Pickups Help Guide Next-Gen MyFord Touch

2013-Ford-F-Series II

At a time when U.S. vehicle production is higher than it has been in years, every automaker is searching for the smallest advantage. So making sure your customers don't have to work too hard to control things like the radio, air-conditioning controls or navigation system is critical. Unfortunately, in the last few years, Ford has struggled in this area with different versions of the its MyFord Touch system.

In fact, editors at our sister website Cars.com have chronicled their difficulties with the MyFord Touch system in vehicles like the new Edge, Flex and Escape. Although most of the editors appreciated the four-quadrant layout of the screen, the touch feedback and occasional delayed responses were difficult to overlook. We should also note the previous-generation MyFord Touch system was thought to be a contributing factor to Ford's significant drop in its ranking in J.D. Power's Initial Quality Study, going all the way back to the 2010 model year.

Astute PickupTrucks.com readers may remember that Ford pickup trucks got a new version of MyFord Touch in direct response to the difficulties some customers were having with the set-up. The new version does a better job of integrating knob controls with touch-screen feedback in the F-150, F-250 and F-350 models.

The set-up that was rolled out in Ford pickups will likely guide design of the new MyFord Touch system the automaker will create for its new cars, crossovers and SUVs. Although we suspect those vehicles won't be able to accommodate the larger, more vertical look of the pickups' MyFord Touch layout, incorporating redundant knobs and easier-to-see buttons are likely to be a part of the next-generation system.

2013-Super Duty Platinum MyFordTouch

 

Comments

This is always the difficulty with new technology, especially when it comes to technology that directly interacts with humans. It takes years to get it right, then when you finally do get it right you end up being outdated and need to start the process all over again. It's a vicious cycle.

Not to mention you still have to find a way to deal with all the old people and luddites who don't understand new tech and don't want to learn, yet still want to buy a 'loaded' truck because they think 'loaded' means you get air conditioning and power windows/locks.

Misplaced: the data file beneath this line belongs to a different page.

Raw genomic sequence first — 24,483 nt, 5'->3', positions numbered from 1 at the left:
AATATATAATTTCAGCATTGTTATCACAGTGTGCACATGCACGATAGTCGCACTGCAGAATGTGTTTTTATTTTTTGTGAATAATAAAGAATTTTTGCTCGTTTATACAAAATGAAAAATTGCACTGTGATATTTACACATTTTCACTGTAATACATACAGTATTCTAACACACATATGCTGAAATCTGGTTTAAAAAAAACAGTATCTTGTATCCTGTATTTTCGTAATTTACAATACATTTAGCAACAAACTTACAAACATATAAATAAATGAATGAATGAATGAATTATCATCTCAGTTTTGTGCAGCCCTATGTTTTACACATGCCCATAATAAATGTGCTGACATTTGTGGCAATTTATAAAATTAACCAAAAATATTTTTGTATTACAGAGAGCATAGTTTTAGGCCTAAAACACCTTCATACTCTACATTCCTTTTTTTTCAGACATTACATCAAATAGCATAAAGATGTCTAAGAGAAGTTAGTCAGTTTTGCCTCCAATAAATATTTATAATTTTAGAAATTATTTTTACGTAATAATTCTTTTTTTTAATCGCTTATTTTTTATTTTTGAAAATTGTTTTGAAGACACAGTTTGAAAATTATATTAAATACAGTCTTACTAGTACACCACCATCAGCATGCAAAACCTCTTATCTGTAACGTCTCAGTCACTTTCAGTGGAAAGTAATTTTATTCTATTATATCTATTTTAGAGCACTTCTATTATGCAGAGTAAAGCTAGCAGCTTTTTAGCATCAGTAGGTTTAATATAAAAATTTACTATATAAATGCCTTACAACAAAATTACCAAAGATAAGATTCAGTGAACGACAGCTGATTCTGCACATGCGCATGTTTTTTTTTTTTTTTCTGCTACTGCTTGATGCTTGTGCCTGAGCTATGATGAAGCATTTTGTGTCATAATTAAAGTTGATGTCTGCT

Not everybody wants or needs all the 'latest and greatest' in a high tech dash.For me,I buy what I need and that doesn't include nav and some of the other add on doodads that drive up the price.For some people the thought of not getting everything in a truck,(or car) is repugnant to them.Go figure.

Here a base model pickup would have been a loaded truck 15 years ago, except for the vinyl floor.

Power everything, aircon and a decent stereo with all the connectivity needed.

Does that describe a base model.

@Big Al from Oz--The definition of base model is ever changing. Little did I ever dream a base model would have electric windows and locks, automatic, air, and a good stereo. It is getting to where My Touch and hands free systems are becoming standard. It is amazing how fast this technology has been adapted to products that we use every day. It is also amazing that there are not more problems with this technology--it is remarkably reliable.

JeffS.: the problem with these "loaded" vehicles are, when they are 40-50yrs old or so, you will not be able to "restore: them!

@sandman4x4--You brought up a very valid point. Electronics go bad after a while and it can be very hard costly to diagnose electrical problems. The number and complexity of electrical devices on a car or truck is ever increasing. The manufacturers are not interested in people keeping things, they want to sell you something sooner than later. Some consumers want to hold onto their cars and trucks a long time. I hold onto my vehicles a long time. I guess 40 or 50 years from now there will still be a number of vehicles from the 70s and before but there will be few of today's vehicles being displayed in car shows. That is kind of a shame it is always good to have something from a prior generation (a bit of history) to be shared with the next generation. You are correct it will be very hard to restore today's vehicles.

I have to agree. My 2010 XLT with the STX package (Canada) or chrome and convenience package (USA) is one step up from base in the crew cab. In 1990, my current truck would of been the Lariet package.
I suspect that many of these new vehicles will be impossible to restore in 20-30 years time due to the electronics.

"I think this is one area where Ford really is better off going it alone. Ford has little to gain and Toyota nothing to lose in partnering on fullsize trucks in just about any regard.

Investments in new technology can likely be recouped far quicker on something like Ford's fullsize pickups than on smaller hybrids or EV's. I doubt Toyota can safely invest in a new hybrid system for the Tundra due to its low volume"

I think your last sentence is key. I believe Toyota reviewed its business case for Tundra and said this is crazy. In fact, there is probably a fairly good chance that there won't be another new Tundra. Toyota will just facelift the current one indefinitely and "ranger" it like they are doing to Tacoma right now.



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